In a report published today, the Advisory Council on the Misuse of Drugs (ACMD) recommended that the government should consider using consumer protection legislation to assist the control of some new drugs. This would shift the burden of proof onto those who supply new drugs to prove that their products are safe.
The ACMD’s recommendations are similar to those made earlier this year in a report by UKDPC and Demos. The report, Taking Drugs Seriously, warned that the Misuse of Drugs Act is becoming increasingly unenforceable as the number of substances it controls rises beyond 600 at the same time as the police and other enforcement agencies’ resources are coming under growing pressure.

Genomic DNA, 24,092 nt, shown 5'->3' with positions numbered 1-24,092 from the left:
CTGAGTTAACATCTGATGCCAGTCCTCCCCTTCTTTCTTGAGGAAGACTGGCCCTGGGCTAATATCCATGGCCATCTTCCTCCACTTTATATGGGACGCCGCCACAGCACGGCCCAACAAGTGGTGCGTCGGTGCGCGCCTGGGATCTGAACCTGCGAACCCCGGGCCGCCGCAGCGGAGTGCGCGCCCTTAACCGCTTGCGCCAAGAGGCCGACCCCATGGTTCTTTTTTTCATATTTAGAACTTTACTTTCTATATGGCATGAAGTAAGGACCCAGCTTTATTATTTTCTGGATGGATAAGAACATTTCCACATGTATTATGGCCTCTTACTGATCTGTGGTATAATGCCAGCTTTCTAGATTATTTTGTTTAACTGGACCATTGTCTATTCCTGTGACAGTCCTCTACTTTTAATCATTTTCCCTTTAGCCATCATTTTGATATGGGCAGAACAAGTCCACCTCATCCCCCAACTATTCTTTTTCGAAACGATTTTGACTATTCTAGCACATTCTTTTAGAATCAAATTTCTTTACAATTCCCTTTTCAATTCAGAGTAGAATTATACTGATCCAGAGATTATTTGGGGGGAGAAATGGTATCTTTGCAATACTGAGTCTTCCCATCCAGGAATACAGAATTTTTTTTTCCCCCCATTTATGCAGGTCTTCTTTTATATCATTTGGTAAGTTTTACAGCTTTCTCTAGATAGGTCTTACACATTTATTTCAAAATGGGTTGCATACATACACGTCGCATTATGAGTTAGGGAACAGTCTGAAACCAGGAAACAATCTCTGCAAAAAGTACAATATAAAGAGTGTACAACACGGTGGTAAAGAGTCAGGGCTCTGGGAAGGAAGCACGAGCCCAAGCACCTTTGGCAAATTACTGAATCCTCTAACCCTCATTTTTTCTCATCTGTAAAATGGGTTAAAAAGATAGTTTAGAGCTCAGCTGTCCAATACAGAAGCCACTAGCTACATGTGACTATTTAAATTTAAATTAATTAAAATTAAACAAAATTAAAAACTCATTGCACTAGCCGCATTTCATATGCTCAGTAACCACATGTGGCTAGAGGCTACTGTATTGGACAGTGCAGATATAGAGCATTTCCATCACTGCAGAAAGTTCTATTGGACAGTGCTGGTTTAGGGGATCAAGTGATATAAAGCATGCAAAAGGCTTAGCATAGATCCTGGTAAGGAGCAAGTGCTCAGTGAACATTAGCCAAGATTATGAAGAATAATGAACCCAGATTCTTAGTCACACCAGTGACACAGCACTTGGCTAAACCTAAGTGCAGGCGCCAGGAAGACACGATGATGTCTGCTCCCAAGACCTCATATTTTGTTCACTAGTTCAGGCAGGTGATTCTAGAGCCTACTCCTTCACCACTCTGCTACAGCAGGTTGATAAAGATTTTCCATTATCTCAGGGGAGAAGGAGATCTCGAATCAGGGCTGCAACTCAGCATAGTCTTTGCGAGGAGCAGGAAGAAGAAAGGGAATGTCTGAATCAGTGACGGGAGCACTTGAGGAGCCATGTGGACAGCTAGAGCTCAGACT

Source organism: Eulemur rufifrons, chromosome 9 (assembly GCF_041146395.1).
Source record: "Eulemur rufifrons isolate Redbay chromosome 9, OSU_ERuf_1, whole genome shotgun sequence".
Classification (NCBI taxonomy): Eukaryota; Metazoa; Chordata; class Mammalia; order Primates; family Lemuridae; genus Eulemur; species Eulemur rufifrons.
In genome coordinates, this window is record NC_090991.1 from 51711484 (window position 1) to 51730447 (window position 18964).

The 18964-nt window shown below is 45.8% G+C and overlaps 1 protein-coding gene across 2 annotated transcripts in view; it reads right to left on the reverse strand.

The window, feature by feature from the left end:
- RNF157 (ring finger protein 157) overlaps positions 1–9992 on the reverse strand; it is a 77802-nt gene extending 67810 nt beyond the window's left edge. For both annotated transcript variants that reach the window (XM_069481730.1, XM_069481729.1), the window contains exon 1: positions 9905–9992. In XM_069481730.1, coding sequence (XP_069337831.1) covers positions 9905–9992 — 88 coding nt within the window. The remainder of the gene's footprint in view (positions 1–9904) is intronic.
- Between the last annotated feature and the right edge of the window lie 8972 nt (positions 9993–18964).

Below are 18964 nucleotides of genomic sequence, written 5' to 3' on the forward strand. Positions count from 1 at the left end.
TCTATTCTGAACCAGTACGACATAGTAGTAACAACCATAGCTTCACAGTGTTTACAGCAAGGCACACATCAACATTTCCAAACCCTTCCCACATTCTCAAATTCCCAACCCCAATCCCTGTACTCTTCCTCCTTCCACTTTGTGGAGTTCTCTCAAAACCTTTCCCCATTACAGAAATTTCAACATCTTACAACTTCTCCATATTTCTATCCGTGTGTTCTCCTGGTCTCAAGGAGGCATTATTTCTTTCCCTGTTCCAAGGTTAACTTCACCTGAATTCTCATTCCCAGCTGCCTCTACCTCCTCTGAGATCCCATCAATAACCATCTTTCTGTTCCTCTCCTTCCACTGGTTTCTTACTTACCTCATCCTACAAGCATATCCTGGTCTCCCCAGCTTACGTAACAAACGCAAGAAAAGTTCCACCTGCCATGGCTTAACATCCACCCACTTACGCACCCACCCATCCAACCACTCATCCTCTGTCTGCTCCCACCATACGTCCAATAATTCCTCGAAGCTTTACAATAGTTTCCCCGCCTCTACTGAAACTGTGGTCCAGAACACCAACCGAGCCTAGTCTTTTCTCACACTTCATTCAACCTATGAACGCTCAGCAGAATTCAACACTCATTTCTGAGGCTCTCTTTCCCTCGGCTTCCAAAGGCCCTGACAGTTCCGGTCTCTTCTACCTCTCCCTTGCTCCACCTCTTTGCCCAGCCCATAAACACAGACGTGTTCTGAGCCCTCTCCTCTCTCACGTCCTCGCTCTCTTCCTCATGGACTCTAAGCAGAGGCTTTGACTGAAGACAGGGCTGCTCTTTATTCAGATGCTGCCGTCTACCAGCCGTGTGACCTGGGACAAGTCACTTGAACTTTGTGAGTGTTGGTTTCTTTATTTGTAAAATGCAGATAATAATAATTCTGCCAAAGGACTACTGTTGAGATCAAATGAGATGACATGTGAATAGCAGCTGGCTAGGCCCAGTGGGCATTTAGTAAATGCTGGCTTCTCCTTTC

UKDPC and Demos also concluded that there is no clear evidence that classifying a substance through the Misuse of Drugs Act reduces overall harms and it is possible that it can, unintentionally, increase harms. Similar proposals for a new approach were also made recently by the New Zealand Law Commission.
Using powers like Trading Standards laws to begin to control and regulate the sale of some new drugs could mean that some relatively less harmful new substances would be made available for legal sale under certain strict conditions, such as age, quantity, marketing and labelling restrictions.